KCC: Suman sa Lihia

Posted by on Oct 16th, 2010 and filed under Cuisine, Filipino Food, Kakanin-Native Delicacies, Kulinarya Cooking Club, Photo. You can follow any responses to this entry through the RSS 2.0. You can leave a response or trackback to this entry from your site

KCC: Suman sa Lihia

This month’s Kulinarya theme is Suman.  Suman is one of Filipino native delicacies; it’s made of sticky rice (also cassava) wrapped in banana or coconut leaves and boiled.  There are  different kinds of suman; the ones I’m familiar with are suman sa lihia, suman sa ibos ( glutinous rice wrapped in young coconut leaves) and suman sa latik – my favorite of all suman – made of cassava, wrapped in banana leaves and it has a latik filling inside..yum!  It’ s very hard to find that kind of suman, I couldn’t find any recipe either or know anyone who knows how  to make it ( I really want to try it , please share if you have a recipe..thanks!).  

 My second fave is suman sa lihia and it’s what I’ve made for Kulinarya Cooking Club this  month.

lihia_lihiya_or-lye_water

Lihia (lihiya)  is food grade lye also labeled lye water, it’s colorless and odorless until it’s mixed with glutinous rice, the color of the rice becomes light yellow and it’ll have a slight chemical smell,  I can’t quite describe but it, it’s how lihia smells like.   Lihia is also used in making cuchinta (Kutsinta), it’s what gives color and chewy consistency to both cuchinta and suman sa lihia.

Making suman is relatively easy, except for the wrapping and the clean-up afterwards.  This is actually the second time I suman sa lihia; the first time, I had over-cooked it; when I unwrapped the suman, some parts were browned but it wasn’t dried out, it was still soft and chewy so it was still good and yummy.  The second time around…I did the same thing,  I forgot again that I have something cooking on the stove..arrgh.   But this post is up today so I don’t have time to make suman again and really there’s  no harm done, I’m just fussing because I  am lacking some zzzz’s.. the suman taste really good, taste like suman as I know it. :)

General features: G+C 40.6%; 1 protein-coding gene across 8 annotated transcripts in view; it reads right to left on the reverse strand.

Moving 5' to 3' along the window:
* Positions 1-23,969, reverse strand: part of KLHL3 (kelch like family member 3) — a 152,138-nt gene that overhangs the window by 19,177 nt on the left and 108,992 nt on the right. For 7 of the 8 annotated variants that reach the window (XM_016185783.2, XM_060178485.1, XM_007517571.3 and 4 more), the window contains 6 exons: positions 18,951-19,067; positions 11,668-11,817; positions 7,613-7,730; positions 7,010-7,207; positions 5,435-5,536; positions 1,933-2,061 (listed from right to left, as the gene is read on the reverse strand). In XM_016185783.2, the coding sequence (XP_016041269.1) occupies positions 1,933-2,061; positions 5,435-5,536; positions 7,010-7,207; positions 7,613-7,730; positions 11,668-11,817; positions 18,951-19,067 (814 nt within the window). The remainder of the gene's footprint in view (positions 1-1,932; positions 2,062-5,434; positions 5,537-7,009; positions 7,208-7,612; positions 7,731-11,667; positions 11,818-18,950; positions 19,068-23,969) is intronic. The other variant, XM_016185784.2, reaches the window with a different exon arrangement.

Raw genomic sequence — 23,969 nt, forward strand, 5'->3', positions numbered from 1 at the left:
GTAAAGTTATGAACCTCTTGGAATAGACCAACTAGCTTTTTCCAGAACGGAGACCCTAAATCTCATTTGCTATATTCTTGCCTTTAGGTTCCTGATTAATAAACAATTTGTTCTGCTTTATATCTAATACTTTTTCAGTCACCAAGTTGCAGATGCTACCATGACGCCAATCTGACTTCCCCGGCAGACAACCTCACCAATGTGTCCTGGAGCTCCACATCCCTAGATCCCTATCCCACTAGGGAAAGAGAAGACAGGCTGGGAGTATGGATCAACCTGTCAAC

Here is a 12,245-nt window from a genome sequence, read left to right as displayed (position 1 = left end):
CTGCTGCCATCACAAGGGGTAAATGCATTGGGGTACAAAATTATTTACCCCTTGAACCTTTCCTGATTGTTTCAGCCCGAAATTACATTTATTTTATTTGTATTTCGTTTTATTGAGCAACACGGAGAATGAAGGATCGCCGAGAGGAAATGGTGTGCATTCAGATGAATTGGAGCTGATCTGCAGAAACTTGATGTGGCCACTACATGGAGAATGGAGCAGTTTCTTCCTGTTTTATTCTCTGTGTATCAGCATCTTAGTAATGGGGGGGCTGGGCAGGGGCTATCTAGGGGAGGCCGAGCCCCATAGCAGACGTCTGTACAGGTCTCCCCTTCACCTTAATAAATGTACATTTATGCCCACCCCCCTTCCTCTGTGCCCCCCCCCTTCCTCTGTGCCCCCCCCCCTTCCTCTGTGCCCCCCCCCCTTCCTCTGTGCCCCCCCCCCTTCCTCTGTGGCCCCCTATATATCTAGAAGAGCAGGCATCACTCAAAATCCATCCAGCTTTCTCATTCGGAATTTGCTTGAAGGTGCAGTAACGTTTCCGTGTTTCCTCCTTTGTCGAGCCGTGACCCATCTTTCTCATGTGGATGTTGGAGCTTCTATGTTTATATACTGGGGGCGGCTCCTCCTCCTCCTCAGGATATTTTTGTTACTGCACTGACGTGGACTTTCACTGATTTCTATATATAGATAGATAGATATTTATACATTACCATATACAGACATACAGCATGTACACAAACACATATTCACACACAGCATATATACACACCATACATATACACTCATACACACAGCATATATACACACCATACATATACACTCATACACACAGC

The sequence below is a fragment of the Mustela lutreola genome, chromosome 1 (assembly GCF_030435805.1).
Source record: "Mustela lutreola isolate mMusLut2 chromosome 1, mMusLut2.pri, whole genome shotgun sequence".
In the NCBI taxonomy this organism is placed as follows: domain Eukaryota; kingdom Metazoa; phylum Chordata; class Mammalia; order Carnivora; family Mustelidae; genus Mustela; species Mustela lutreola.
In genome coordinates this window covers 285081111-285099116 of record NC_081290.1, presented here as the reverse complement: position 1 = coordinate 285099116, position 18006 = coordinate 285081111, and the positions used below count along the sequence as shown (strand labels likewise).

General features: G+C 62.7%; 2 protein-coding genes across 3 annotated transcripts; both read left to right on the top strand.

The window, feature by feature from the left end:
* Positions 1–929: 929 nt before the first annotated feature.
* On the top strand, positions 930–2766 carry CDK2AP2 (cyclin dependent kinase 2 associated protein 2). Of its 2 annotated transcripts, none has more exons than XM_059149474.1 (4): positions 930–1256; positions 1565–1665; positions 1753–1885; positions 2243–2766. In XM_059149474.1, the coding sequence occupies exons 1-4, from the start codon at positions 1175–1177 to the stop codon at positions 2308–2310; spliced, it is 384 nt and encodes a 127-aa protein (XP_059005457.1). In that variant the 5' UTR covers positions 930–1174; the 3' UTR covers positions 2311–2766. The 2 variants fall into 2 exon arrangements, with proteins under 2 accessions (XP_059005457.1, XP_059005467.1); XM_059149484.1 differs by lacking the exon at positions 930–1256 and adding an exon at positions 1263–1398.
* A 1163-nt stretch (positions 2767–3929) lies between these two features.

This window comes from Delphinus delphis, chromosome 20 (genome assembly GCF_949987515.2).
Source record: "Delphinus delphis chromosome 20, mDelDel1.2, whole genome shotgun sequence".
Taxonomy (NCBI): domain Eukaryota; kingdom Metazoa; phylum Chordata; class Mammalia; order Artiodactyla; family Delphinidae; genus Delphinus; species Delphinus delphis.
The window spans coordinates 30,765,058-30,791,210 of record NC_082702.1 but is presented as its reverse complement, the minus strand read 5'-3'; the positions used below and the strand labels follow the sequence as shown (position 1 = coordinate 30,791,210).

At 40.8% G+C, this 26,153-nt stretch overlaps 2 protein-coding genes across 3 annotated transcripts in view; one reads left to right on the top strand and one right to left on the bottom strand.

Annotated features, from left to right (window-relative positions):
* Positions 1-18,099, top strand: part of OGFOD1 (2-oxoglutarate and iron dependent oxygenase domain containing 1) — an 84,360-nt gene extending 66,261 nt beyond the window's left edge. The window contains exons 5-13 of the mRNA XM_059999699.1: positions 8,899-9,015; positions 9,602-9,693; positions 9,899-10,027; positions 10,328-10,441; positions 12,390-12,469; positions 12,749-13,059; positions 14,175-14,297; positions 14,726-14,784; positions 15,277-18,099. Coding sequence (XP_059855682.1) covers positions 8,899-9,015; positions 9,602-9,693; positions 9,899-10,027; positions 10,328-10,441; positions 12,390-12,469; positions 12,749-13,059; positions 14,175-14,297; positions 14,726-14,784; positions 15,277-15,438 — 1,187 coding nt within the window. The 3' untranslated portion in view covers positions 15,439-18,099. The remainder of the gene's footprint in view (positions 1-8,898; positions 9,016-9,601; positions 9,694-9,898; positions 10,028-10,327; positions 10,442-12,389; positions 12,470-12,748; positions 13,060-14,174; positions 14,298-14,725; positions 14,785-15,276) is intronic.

suman_sa_lihiya

it doesn’t show in the photo but that soaked glutinous rice has light yellow color, like it has a touch of turmeric powder.

suman_sa_lihia

tie the suman in pairs using twine or thread and put in a pot…I’m so bad in wrapping and tying ..lol

suman_sa_lihia_1

here’s how your suman will look like if you’ve over-cooked it too haha :D

suman_sa_lihia_2

good thing I have this luscious coconut cream caramel sauce( my kids thought it’s chocolate sauce)  to hide it.. ^.^ 

suman_sa_lihia_4

Suman is just cooked rice without tthe coconut caramel sauce and coconut sprinkles on top…yum!  But you won’t be eating more than two ’cause it’s very heavy on the tummy, I had it for breakfast and I still feel so full at lunchtime :P

SUMAN sa LIHIA (Lihiya)
adapted from Sarap Pinoy cookbook

Ingredients
2 1/2 cups gluitinous rice ( malagkit rice)
2 teaspoons lihiya ( lye water)

Coconut Cream Caramel Sauce:

2 cups coconut cream (kakang gata)
2 cups muscovado sugar

Coconut Sprinkle (Budbod)
2 cups dessicated coconut or sapal ( the grated coconut that the coconut milk was extracted from)
1 cup sugar

Here’s how
Wash glutinous rice three times then soak in water for 20 minutes. Drain and add the lye water. Cut banana leaves in rectangles ( about 8″x 6″).  Pass it over medium-high flame to wilt it and make it pliable otherwise it will tear. 

Put about 3 tablespoons of soaked rice on a piece of banana leaf; fold sides to make a packet, set aside. Repeat the process until all the rice is wrapped. Tie the suman in pairs- the folded sides should face each other.